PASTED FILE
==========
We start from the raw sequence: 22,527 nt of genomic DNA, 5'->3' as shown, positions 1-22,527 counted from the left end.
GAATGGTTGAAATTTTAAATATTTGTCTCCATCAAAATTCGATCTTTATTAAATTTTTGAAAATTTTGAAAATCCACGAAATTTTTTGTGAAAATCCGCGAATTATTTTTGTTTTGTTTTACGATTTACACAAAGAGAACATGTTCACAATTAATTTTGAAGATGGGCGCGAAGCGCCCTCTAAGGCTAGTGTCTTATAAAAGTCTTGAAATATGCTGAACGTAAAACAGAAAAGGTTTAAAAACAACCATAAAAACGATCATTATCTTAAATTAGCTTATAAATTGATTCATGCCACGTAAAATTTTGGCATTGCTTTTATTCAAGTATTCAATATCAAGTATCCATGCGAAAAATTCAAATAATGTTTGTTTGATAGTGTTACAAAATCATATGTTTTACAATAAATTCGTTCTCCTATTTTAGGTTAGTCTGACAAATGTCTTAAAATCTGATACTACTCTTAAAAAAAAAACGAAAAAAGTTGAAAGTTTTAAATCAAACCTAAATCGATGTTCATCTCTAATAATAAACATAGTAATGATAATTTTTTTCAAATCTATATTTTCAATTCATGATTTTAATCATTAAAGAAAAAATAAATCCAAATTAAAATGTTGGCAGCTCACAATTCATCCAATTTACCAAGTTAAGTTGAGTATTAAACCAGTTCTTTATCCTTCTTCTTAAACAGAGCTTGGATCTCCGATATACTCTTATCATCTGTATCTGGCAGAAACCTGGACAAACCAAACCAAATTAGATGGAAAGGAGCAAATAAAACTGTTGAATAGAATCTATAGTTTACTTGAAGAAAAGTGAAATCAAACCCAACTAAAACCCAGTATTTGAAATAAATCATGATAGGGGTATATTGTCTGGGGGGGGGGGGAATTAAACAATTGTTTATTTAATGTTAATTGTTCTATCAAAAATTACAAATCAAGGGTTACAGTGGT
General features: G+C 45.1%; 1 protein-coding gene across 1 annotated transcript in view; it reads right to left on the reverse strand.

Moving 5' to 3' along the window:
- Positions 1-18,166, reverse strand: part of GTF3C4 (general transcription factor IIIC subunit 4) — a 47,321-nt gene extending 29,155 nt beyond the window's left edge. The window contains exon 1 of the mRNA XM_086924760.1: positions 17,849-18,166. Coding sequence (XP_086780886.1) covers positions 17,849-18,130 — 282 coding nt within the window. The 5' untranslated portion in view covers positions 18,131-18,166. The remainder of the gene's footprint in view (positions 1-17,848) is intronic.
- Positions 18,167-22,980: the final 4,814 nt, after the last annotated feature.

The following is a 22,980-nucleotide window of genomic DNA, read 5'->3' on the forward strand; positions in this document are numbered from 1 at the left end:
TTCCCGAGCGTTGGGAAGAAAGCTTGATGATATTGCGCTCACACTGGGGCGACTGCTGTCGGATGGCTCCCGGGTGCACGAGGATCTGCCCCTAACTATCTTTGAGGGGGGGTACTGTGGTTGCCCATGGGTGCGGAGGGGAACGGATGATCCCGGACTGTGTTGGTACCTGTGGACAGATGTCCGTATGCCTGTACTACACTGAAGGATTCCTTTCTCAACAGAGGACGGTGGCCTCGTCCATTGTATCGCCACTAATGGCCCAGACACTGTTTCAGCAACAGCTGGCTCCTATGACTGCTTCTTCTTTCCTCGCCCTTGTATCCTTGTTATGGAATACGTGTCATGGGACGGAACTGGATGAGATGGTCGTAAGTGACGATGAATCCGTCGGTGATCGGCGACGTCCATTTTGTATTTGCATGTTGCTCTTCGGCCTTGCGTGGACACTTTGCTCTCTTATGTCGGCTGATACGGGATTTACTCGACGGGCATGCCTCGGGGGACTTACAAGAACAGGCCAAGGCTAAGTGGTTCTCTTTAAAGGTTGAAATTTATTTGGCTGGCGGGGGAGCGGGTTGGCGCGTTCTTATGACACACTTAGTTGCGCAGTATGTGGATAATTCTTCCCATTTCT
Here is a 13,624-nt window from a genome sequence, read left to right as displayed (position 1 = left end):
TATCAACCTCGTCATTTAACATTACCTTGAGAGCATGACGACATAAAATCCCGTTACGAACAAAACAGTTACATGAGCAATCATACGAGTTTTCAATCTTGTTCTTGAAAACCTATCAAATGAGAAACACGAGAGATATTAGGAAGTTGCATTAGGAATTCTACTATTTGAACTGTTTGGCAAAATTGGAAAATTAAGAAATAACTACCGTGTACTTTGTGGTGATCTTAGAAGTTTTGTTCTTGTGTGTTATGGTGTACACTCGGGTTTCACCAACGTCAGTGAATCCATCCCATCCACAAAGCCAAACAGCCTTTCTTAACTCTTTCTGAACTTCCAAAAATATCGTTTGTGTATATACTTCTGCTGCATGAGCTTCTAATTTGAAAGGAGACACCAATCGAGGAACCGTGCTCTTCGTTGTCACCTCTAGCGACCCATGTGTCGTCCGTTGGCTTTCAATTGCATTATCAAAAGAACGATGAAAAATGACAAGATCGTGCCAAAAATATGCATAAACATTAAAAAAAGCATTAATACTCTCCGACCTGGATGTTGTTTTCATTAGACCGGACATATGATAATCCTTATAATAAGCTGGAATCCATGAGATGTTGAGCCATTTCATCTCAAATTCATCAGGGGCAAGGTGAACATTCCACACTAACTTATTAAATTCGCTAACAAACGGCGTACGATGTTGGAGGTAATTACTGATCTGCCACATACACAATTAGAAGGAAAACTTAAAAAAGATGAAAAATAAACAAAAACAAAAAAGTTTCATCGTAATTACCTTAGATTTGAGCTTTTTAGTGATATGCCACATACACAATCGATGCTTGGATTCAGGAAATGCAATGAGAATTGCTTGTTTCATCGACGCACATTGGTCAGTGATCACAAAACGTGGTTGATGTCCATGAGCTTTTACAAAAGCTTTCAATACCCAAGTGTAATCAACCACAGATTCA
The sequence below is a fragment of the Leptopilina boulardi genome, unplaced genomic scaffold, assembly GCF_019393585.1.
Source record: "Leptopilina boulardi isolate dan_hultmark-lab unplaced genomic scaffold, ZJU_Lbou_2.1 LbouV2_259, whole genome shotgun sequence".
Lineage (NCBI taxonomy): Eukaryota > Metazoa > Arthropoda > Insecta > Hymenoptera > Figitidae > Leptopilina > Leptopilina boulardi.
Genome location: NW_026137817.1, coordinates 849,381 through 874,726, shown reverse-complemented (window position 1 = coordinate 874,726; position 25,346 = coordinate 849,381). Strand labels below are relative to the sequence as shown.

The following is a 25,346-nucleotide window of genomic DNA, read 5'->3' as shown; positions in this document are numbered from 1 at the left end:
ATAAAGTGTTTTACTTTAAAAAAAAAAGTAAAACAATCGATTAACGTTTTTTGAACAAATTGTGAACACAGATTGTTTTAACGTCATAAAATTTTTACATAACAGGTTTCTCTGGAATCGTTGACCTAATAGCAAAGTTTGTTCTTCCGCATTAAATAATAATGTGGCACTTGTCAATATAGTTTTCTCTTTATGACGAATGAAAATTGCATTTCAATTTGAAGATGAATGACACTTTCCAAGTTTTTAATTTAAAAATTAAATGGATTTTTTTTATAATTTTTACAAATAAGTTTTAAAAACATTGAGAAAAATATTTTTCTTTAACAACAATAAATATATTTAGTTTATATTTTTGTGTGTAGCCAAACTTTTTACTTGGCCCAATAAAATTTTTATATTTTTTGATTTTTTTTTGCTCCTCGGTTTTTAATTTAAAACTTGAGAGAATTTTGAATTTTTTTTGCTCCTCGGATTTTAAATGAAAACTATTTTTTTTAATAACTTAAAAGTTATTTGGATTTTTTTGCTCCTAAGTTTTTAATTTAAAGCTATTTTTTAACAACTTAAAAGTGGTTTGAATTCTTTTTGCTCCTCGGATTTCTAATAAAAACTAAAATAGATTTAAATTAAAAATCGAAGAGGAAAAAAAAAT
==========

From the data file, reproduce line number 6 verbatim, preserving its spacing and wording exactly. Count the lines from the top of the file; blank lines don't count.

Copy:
- Positions 18,167-22,980: the final 4,814 nt, after the last annotated feature.